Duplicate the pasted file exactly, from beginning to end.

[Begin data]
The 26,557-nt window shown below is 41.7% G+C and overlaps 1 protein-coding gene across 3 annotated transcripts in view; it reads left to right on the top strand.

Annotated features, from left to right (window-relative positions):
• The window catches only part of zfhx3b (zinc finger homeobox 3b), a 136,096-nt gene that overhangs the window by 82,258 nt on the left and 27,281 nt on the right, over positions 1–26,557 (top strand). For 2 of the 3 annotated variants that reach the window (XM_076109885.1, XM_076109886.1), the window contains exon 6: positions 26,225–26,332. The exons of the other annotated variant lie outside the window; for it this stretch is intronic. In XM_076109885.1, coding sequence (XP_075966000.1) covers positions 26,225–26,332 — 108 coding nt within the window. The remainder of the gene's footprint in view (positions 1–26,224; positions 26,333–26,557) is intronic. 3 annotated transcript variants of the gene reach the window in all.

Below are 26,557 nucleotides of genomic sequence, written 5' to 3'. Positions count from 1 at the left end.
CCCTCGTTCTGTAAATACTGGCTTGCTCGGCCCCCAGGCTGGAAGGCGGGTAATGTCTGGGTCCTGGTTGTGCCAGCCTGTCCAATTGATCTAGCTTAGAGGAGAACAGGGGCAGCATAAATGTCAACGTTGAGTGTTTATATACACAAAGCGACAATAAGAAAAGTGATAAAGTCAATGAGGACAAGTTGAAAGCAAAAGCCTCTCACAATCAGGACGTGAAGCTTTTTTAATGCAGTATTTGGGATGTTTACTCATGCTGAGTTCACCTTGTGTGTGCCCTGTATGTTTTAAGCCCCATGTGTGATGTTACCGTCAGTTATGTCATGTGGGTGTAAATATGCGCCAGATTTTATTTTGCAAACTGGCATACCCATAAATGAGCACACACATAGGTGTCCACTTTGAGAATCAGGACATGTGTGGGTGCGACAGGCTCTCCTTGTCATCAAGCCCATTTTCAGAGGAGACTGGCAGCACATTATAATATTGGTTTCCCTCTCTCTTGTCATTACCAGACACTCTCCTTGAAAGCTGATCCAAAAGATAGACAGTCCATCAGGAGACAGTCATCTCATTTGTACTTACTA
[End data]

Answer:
The 26,557-nt window shown below is 41.7% G+C and overlaps 1 protein-coding gene across 3 annotated transcripts in view; it reads left to right on the top strand.

Annotated features, from left to right (window-relative positions):
• The window catches only part of zfhx3b (zinc finger homeobox 3b), a 136,096-nt gene that overhangs the window by 82,258 nt on the left and 27,281 nt on the right, over positions 1–26,557 (top strand). For 2 of the 3 annotated variants that reach the window (XM_076109885.1, XM_076109886.1), the window contains exon 6: positions 26,225–26,332. The exons of the other annotated variant lie outside the window; for it this stretch is intronic. In XM_076109885.1, coding sequence (XP_075966000.1) covers positions 26,225–26,332 — 108 coding nt within the window. The remainder of the gene's footprint in view (positions 1–26,224; positions 26,333–26,557) is intronic. 3 annotated transcript variants of the gene reach the window in all.

Below are 26,557 nucleotides of genomic sequence, written 5' to 3'. Positions count from 1 at the left end.
CCCTCGTTCTGTAAATACTGGCTTGCTCGGCCCCCAGGCTGGAAGGCGGGTAATGTCTGGGTCCTGGTTGTGCCAGCCTGTCCAATTGATCTAGCTTAGAGGAGAACAGGGGCAGCATAAATGTCAACGTTGAGTGTTTATATACACAAAGCGACAATAAGAAAAGTGATAAAGTCAATGAGGACAAGTTGAAAGCAAAAGCCTCTCACAATCAGGACGTGAAGCTTTTTTAATGCAGTATTTGGGATGTTTACTCATGCTGAGTTCACCTTGTGTGTGCCCTGTATGTTTTAAGCCCCATGTGTGATGTTACCGTCAGTTATGTCATGTGGGTGTAAATATGCGCCAGATTTTATTTTGCAAACTGGCATACCCATAAATGAGCACACACATAGGTGTCCACTTTGAGAATCAGGACATGTGTGGGTGCGACAGGCTCTCCTTGTCATCAAGCCCATTTTCAGAGGAGACTGGCAGCACATTATAATATTGGTTTCCCTCTCTCTTGTCATTACCAGACACTCTCCTTGAAAGCTGATCCAAAAGATAGACAGTCCATCAGGAGACAGTCATCTCATTTGTACTTACTA